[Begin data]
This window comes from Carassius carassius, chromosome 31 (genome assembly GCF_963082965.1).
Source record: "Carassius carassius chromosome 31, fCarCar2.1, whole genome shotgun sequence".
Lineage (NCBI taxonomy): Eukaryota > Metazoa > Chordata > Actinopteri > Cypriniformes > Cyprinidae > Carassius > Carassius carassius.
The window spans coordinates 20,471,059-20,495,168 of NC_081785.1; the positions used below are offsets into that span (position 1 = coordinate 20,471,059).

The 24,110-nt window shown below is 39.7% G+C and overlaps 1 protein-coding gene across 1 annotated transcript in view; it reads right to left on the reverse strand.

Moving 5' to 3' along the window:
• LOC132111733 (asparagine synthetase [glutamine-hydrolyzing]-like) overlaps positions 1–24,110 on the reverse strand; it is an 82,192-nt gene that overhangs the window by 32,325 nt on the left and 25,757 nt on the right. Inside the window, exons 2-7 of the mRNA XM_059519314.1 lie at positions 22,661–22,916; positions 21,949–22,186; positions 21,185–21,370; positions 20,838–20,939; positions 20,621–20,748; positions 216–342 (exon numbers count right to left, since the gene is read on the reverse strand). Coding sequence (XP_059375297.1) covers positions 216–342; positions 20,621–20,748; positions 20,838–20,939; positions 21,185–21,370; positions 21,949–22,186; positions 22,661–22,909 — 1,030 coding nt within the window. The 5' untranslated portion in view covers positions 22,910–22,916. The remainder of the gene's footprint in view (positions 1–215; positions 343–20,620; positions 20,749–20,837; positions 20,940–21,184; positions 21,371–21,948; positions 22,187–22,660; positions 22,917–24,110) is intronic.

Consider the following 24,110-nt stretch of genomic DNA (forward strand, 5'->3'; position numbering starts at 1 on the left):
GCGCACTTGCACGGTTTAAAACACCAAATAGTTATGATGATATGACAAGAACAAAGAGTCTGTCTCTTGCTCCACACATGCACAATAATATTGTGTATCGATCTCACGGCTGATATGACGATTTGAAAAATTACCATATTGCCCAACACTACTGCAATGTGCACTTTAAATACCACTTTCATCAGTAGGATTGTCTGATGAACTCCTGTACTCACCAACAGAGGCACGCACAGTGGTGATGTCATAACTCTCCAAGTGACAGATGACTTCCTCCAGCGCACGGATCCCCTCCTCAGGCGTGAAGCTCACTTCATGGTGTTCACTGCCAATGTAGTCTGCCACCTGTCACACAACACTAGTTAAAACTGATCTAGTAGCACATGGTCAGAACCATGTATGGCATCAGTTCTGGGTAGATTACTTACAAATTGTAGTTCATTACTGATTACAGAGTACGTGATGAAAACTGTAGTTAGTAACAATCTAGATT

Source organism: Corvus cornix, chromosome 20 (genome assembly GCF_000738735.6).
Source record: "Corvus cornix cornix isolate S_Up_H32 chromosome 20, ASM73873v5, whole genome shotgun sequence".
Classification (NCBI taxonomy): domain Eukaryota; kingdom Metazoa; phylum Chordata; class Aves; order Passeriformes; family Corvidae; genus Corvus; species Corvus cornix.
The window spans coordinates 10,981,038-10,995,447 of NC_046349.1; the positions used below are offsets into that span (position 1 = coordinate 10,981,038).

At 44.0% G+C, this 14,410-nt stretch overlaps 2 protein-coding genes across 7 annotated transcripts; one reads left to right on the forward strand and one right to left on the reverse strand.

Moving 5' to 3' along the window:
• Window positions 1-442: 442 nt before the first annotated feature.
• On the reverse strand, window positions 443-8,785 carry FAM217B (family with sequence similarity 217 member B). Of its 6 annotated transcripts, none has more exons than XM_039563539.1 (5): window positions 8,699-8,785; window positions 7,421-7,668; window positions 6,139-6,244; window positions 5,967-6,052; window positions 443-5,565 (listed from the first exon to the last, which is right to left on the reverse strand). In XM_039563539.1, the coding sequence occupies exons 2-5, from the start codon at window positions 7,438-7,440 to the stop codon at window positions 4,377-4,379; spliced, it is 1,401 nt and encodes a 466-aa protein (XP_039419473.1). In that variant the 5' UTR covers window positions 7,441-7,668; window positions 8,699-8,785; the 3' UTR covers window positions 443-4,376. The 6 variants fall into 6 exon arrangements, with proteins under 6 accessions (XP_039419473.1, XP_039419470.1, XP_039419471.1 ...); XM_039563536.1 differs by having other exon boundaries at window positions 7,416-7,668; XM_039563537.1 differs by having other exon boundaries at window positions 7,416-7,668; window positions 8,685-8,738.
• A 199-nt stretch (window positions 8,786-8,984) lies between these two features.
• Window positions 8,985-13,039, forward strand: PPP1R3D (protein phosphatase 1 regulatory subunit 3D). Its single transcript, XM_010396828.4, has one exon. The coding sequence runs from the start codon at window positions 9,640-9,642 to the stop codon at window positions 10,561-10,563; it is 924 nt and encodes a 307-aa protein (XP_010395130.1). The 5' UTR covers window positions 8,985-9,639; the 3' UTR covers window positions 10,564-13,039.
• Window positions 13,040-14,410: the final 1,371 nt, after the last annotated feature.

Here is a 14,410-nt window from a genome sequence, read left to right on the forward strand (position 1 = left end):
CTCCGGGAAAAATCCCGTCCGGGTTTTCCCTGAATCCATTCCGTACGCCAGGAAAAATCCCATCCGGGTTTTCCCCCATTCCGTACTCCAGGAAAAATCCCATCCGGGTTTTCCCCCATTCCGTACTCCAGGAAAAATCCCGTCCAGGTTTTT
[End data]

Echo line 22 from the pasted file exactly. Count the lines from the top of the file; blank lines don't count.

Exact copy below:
CTCCGGGAAAAATCCCGTCCGGGTTTTCCCTGAATCCATTCCGTACGCCAGGAAAAATCCCATCCGGGTTTTCCCCCATTCCGTACTCCAGGAAAAATCCCATCCGGGTTTTCCCCCATTCCGTACTCCAGGAAAAATCCCGTCCAGGTTTTT